University Trauma Surgeon Gives Fireworks Safety Tips
COLUMBIA, Mo. - For many Americans, the colorful glow of fireworks is a Fourth of July tradition. Because of fireworks' potential to cause injury, however, Jeffrey Coughenour, M.D., a surgeon at University Hospital's Frank L. Mitchell Jr., M.D., Trauma Center, encourages people also to make safety a holiday tradition.
According to the U.S. Consumer Product Safety Commission (CPSC), approximately 9,600 fireworks related injuries were treated in hospital emergency rooms in 2011 and two-thirds of those injuries occurred during the month surrounding July 4. More than one-third of fireworks related injuries affected children and teens age 19 and younger.
"Being vigilant with fireworks is especially important around children," said Coughenour. "Kids usually don't understand the risks and dangers with fireworks, so they can be more prone to injury. For young kids, going to public fireworks displays can be a good option. Even for older children, you should never leave them unsupervised around fireworks."
Even fireworks that many people consider safe can carry significant risk of injury. Coughenour said sparklers are some of the most dangerous fireworks for kids. Burning at temperatures around 1,000 degrees Fahrenheit, sparklers can cause severe burns. The CPSC reports sparklers caused 17 percent of firework injuries in 2011.
"Burns are the most common firework injuries," Coughenour said. "If you are burned, you should carefully wash the wound and dress it in a clean, dry bandage. Burns can cause serious, permanent disability, so if you have any concern about the severity of the injury, it's important to see a physician - especially for injuries to sensitive areas, such as the face and hands." Coughenour suggests following these safety tips if using fireworks at home:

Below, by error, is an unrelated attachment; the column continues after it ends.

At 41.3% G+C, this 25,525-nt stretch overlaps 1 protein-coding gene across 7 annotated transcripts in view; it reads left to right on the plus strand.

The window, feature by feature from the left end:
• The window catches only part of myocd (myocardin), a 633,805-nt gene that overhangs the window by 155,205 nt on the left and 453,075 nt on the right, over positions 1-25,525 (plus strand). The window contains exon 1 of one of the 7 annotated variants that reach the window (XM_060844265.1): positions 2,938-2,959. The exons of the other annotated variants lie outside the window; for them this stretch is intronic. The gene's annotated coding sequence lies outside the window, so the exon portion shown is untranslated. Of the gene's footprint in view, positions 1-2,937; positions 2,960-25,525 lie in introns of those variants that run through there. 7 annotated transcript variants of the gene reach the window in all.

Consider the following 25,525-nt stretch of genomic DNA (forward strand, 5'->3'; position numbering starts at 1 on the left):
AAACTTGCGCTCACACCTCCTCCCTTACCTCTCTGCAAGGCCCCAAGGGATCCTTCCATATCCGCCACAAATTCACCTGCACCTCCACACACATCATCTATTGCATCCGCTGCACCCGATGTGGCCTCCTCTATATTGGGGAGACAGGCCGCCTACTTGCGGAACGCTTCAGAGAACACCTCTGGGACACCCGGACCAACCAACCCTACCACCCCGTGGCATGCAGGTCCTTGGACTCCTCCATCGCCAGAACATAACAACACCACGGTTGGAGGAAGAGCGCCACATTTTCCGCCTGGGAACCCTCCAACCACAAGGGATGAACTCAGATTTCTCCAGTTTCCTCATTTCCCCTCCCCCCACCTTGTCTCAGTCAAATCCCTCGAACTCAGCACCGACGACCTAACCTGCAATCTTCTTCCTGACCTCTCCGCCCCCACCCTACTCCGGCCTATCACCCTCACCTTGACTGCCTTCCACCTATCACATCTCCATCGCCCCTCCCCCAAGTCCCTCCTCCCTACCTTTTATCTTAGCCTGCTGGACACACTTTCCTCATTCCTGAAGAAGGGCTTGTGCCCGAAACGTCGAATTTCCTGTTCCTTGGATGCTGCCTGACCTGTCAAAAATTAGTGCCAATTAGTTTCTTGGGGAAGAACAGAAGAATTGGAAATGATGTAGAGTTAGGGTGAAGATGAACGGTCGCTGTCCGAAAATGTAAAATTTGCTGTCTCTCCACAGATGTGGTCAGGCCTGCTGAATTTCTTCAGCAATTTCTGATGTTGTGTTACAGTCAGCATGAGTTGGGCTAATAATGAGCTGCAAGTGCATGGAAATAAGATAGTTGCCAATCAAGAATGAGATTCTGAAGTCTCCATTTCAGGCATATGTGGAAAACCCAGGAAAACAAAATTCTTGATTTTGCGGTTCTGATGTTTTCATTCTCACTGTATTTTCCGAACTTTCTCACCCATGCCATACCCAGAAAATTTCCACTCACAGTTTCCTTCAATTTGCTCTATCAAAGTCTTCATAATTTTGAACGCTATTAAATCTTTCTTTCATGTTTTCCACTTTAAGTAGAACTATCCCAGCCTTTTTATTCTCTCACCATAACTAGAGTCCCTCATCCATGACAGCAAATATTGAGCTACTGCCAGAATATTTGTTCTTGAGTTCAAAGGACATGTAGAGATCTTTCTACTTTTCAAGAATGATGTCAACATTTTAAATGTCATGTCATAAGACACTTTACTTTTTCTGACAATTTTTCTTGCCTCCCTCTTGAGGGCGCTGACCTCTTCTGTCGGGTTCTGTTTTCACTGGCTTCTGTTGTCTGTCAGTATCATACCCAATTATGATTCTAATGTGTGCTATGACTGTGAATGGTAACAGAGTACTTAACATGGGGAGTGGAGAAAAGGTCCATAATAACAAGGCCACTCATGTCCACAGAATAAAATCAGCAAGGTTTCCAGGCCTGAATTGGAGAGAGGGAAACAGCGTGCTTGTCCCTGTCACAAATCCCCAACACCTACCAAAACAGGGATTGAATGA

Check your local laws to make sure they are legal before buying or using fireworks.
Never leave children unsupervised around fireworks.
Read and follow all warnings and instructions.
Never tamper or experiment with fireworks.
Wear protective eyewear.
Only use fireworks outdoors.
Light fireworks on a smooth, flat surface away from houses, dry leaves and trees.
Light fireworks one at a time, and keep a safe distance from them.
Don't use matches, cigarettes or lighters to light fireworks directly. Use punk sticks.
Never put any part of your body over lit fireworks.
Never light fireworks in your hand.
Always keep garden hose or bucket of water nearby.
Never re-light or pick up fireworks that didn't fully ignite. Douse them in water and soak them for 15 to 20 minutes before disposing of them.
If you suffer a fireworks burn injury, cool the burn with cold tap water, not ice or ice water. Clean the area and cover the burn with a bandage. If the burn is larger than the size of your palm, if you experience discomfort or pain in caring for the burn, or if the burn occurs on the hands, feet or face, call University Hospital's George D. Peak Memorial Burn and Wound Center at 573- 882-BURN (2876).